If America does become Number Two in the world, the average American might either become more insular or start looking more seriously at the rest of the world. Not sure which—but the status quo would probably be disrupted. 


CLAIRE BERLINSKI: I’m not worried about China invading the US, period. What would the objective be—to enslave us? No, to destroy us you’d have to nuke us. Or set us against each other. Or destroy our infrastructure through cyberattacks. Or wreck our morale with biological warfare. But it’s obvious the world around that all of the latter would be highly effective, low-cost, and devastating. We’re as vulnerable to unconventional warfare as we’re invulnerable to invasion. Now everyone knows this. 

Since we’re inconvenient to China and Russia and many smaller states that don’t want to be overrun by either of them, my guess would be that the future will be defined by remorseless information operations against our wildly gullible population with the goal of setting us upon each other to the point that we invade ourselves. Perhaps, after we’ve reduced ourselves to something that looks like postwar Europe, China will clear the land for agriculture (it is very fertile, after all) by releasing SARS-CoV6 or some other germ to finish the job. That’s a tried-and-true method for colonizing the Americas, after all. But frankly, I don’t know why they’d bother with invasion. I don’t see that they’d really need the farmland.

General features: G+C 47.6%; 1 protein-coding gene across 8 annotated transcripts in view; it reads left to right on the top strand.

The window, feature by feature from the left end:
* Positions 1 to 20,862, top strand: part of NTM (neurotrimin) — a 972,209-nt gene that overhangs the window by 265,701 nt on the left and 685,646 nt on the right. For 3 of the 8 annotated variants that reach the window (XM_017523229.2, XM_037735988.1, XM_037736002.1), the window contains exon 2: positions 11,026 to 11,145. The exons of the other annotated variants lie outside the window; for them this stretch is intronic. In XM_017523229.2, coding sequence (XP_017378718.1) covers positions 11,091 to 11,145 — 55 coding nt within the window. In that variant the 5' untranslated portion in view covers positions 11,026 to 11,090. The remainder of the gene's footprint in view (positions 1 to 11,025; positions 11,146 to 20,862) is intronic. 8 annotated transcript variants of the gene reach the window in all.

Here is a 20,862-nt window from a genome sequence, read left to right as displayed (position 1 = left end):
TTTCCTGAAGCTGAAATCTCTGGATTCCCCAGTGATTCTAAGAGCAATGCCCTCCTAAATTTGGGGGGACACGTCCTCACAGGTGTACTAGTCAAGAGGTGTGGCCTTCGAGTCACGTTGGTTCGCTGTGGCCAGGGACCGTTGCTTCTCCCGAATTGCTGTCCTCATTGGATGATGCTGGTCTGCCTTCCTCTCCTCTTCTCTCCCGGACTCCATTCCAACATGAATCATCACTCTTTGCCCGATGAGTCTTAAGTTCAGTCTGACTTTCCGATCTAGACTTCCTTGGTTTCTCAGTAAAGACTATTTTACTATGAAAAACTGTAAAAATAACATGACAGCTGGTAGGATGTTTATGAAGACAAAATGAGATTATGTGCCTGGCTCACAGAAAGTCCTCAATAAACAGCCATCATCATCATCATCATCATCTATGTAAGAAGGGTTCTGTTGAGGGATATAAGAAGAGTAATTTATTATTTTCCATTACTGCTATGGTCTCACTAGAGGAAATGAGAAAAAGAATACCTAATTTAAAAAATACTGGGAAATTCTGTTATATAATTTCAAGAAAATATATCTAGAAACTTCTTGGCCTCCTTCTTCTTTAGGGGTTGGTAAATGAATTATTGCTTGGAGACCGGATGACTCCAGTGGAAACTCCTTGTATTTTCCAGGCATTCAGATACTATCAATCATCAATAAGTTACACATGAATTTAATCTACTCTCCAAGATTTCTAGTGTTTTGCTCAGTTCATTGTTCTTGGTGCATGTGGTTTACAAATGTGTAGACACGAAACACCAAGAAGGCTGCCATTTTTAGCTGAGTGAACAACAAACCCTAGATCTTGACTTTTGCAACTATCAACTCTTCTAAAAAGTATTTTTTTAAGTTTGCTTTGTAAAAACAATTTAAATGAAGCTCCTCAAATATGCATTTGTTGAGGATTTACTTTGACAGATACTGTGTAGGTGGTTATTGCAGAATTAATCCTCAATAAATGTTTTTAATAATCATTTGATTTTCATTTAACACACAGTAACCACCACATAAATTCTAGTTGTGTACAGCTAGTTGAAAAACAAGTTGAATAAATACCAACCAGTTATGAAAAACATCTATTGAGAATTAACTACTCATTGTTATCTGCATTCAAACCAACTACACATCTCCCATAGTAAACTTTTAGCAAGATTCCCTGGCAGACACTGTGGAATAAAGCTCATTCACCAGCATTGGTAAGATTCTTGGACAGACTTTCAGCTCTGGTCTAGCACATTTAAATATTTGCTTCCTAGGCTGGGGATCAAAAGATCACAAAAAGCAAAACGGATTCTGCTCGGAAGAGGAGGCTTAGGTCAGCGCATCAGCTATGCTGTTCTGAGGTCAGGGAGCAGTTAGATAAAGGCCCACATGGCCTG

Maybe the US is more like the late Roman Republic. It also survived interminable civil wars, but ended up even more dominant. Like the Romans, Americans are competitive, vicious and unforgiving of weakness.

The real cause for concern—we’re all converging on this—is the prospect of the loss of the dollar as the world’s reserve currency. If the world realizes there’s nothing but a man with a smoke machine behind the curtain, we’re in trouble. Much more trouble than the UK under comparable circumstances, because the UK effectively folded itself under our security umbrella, and we were willing, fairly seamlessly, to take over the role of benign global naval hegemon.

American social stability remains contingent on a widespread, realistic expectation of upward mobility. As soon as this disappears, we go berserk. Look how berserk we’ve already gone. Now imagine we’re twice as as poor. Or thrice.

That could be worse than nuclear weapons?

JON NIGHSWANDER: People might find Adam Tooze‘s recent piece interesting. His conclusion is that the dollar is likely to remain preeminent for several decades because there are still no good alternatives. In every major crisis, people still run to dollars.